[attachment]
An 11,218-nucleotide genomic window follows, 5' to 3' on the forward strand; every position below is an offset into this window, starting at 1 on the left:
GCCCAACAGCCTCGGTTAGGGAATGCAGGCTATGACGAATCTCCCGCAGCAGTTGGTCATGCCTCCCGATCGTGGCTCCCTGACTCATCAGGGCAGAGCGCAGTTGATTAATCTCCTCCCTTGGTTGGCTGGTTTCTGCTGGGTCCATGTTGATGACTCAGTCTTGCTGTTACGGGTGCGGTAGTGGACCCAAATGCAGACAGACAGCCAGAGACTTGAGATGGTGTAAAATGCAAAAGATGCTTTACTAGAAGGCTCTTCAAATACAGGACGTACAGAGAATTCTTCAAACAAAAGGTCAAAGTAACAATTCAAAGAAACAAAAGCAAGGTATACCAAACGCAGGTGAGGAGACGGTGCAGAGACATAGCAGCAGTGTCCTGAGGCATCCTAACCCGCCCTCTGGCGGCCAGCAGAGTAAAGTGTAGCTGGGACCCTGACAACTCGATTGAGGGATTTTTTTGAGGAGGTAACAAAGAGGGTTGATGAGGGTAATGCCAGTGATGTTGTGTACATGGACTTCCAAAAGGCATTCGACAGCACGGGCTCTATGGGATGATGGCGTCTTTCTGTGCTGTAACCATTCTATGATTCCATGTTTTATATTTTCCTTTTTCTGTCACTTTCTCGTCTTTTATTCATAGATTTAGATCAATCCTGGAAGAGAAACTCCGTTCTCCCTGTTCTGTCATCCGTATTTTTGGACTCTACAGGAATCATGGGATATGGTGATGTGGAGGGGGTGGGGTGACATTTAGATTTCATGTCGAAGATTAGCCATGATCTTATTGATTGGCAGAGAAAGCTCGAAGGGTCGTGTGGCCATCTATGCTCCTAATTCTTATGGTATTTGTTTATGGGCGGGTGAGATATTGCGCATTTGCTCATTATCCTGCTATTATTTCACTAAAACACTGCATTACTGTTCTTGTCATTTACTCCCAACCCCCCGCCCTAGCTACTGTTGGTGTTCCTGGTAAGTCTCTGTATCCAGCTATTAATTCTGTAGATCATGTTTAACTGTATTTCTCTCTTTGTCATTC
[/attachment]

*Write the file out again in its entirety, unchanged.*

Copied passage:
An 11,218-nucleotide genomic window follows, 5' to 3' on the forward strand; every position below is an offset into this window, starting at 1 on the left:
GCCCAACAGCCTCGGTTAGGGAATGCAGGCTATGACGAATCTCCCGCAGCAGTTGGTCATGCCTCCCGATCGTGGCTCCCTGACTCATCAGGGCAGAGCGCAGTTGATTAATCTCCTCCCTTGGTTGGCTGGTTTCTGCTGGGTCCATGTTGATGACTCAGTCTTGCTGTTACGGGTGCGGTAGTGGACCCAAATGCAGACAGACAGCCAGAGACTTGAGATGGTGTAAAATGCAAAAGATGCTTTACTAGAAGGCTCTTCAAATACAGGACGTACAGAGAATTCTTCAAACAAAAGGTCAAAGTAACAATTCAAAGAAACAAAAGCAAGGTATACCAAACGCAGGTGAGGAGACGGTGCAGAGACATAGCAGCAGTGTCCTGAGGCATCCTAACCCGCCCTCTGGCGGCCAGCAGAGTAAAGTGTAGCTGGGACCCTGACAACTCGATTGAGGGATTTTTTTGAGGAGGTAACAAAGAGGGTTGATGAGGGTAATGCCAGTGATGTTGTGTACATGGACTTCCAAAAGGCATTCGACAGCACGGGCTCTATGGGATGATGGCGTCTTTCTGTGCTGTAACCATTCTATGATTCCATGTTTTATATTTTCCTTTTTCTGTCACTTTCTCGTCTTTTATTCATAGATTTAGATCAATCCTGGAAGAGAAACTCCGTTCTCCCTGTTCTGTCATCCGTATTTTTGGACTCTACAGGAATCATGGGATATGGTGATGTGGAGGGGGTGGGGTGACATTTAGATTTCATGTCGAAGATTAGCCATGATCTTATTGATTGGCAGAGAAAGCTCGAAGGGTCGTGTGGCCATCTATGCTCCTAATTCTTATGGTATTTGTTTATGGGCGGGTGAGATATTGCGCATTTGCTCATTATCCTGCTATTATTTCACTAAAACACTGCATTACTGTTCTTGTCATTTACTCCCAACCCCCCGCCCTAGCTACTGTTGGTGTTCCTGGTAAGTCTCTGTATCCAGCTATTAATTCTGTAGATCATGTTTAACTGTATTTCTCTCTTTGTCATTC